- It only happens in poor locations, involving poor families.
To answer this myth in one sentence, I would have to retort: anyone can be abused, anyone can be the abuser. Wealth doesn’t protect someone from being a victim of domestic abuse, nor does the size of the house stop someone from becoming the abuser.
- If the abuse is that bad, just leave!
This is a very basic answer to a very complex situation, and it also offers very little understanding to the plight victims of domestic abuse go through.
It can be extremely difficult to leave a violent and abusive partner.
The fear of what their partner will do if they leave is a huge sticking point, particularly if there are threats of violence to the victim or their loved ones. If there are children involved, it can be incredibly tricky – often the victim has the safety of their children in mind, and the abuser may threaten to harm the children should the victim try and leave.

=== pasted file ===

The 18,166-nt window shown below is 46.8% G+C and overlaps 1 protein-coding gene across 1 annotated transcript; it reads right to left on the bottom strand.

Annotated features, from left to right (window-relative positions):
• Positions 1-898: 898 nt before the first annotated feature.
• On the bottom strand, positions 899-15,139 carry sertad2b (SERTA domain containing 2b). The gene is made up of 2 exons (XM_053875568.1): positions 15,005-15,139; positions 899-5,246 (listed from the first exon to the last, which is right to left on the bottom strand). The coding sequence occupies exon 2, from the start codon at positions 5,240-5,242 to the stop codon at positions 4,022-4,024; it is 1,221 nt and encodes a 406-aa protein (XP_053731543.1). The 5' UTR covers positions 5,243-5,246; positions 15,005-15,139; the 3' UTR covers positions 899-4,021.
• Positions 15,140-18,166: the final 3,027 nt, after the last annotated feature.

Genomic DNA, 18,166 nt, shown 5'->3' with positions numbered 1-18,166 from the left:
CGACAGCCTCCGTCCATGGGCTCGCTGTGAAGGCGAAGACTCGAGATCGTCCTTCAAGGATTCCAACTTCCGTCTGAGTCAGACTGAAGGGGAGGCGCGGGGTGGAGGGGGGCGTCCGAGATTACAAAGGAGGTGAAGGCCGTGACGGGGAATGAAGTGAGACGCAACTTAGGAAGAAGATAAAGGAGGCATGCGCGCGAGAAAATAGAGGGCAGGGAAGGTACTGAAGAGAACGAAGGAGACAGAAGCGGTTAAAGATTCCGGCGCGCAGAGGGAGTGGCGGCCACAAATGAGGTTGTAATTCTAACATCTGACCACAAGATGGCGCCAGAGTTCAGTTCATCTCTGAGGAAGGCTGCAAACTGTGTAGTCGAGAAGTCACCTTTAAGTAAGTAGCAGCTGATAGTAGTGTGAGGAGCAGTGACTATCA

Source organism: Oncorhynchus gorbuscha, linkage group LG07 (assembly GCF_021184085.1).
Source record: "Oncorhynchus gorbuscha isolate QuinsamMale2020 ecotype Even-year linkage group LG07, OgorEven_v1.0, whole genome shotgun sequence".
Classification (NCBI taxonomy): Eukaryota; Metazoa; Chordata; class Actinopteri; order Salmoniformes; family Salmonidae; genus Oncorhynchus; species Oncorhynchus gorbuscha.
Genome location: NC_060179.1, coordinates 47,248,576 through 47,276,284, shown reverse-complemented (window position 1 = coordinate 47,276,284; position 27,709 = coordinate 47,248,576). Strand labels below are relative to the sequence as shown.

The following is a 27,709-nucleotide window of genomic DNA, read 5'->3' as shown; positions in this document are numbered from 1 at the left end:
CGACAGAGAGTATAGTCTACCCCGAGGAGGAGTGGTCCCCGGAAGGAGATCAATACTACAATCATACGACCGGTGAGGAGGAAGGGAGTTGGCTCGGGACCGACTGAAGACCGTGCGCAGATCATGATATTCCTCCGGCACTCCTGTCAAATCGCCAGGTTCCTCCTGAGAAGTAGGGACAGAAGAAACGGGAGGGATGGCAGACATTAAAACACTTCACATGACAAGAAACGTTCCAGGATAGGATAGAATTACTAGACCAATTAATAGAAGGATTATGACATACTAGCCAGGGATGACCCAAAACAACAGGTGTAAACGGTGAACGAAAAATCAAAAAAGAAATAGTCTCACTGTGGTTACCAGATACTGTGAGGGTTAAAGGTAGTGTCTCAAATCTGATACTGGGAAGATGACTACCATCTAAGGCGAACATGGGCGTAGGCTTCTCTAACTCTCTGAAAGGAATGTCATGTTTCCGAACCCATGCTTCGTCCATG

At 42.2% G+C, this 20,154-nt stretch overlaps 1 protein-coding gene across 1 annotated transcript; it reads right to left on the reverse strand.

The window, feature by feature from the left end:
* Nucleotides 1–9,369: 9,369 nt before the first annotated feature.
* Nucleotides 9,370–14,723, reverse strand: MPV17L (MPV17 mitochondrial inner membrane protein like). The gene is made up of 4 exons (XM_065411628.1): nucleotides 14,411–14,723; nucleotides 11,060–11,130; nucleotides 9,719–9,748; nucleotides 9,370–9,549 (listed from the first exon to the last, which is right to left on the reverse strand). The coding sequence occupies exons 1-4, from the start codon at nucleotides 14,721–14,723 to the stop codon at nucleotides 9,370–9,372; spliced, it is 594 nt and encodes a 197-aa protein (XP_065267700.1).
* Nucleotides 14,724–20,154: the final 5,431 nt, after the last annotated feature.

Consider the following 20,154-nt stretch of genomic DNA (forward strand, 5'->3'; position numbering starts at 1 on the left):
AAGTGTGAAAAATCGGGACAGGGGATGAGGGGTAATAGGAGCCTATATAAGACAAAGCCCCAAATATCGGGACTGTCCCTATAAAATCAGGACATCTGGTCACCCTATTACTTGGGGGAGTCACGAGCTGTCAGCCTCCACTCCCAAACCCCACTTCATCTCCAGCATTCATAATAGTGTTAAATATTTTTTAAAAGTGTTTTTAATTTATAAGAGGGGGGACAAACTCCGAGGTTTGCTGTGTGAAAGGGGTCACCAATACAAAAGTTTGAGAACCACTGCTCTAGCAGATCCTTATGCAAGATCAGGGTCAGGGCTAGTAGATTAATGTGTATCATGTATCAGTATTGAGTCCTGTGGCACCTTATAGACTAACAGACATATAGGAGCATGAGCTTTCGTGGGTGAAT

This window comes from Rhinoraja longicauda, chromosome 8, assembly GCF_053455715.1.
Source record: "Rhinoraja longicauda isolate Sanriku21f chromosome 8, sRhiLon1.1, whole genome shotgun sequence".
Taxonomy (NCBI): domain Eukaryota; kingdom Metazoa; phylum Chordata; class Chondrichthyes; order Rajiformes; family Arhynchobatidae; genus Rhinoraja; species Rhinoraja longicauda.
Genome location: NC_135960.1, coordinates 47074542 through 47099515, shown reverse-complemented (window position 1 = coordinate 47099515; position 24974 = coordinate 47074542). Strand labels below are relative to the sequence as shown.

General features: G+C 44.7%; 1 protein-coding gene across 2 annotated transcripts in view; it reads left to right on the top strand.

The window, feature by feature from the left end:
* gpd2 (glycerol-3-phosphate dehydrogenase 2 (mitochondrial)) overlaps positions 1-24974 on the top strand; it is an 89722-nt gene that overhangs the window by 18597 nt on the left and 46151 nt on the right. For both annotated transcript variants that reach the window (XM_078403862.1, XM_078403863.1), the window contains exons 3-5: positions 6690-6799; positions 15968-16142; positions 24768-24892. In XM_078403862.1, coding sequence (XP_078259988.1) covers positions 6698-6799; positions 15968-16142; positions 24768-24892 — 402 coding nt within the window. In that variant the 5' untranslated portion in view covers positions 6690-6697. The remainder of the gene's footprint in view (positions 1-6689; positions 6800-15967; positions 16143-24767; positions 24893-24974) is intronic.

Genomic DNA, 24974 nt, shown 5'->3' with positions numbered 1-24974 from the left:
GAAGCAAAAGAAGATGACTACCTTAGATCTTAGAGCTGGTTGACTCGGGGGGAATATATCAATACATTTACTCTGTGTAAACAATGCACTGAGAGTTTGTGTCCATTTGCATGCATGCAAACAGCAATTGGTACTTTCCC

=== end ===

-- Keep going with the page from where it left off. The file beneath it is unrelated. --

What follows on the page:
There are also practical considerations to be mindful of. The victim might not have access to money, or have anywhere to go. They may not know where to turn for help. There’s also situations where English is not the victims first language. If they are emotionally and financially dependent on their partner, then there is a huge element of isolation in place that makes it so hard for the victim to escape.
An abused persons self-esteem is repeatedly worn down. They carry guilt, shame and embarrassment with them, and often see no way out.
Some victims, like myself, hope that their partner will change. There were good times, and the start of the relationship sparked a hope in me that I would be loved and cared for – it was this thought that fueled me during the tough times, as well as the longing for my partner to go back to the person they were when we met.
- Abusers and abusees grow up in violent households.
I grew up in a violent and abusive household. My abusive ex partner also grew up in one. Did this mean we were destined to be abused and abuser? No. Did it offer a risk factor that meant we had a higher chance of becoming those things? Yes. But many, many more people who have endured abusive childhoods do not grow up to become anything less than compassionate, understanding human beings who break free of the abusive cycle.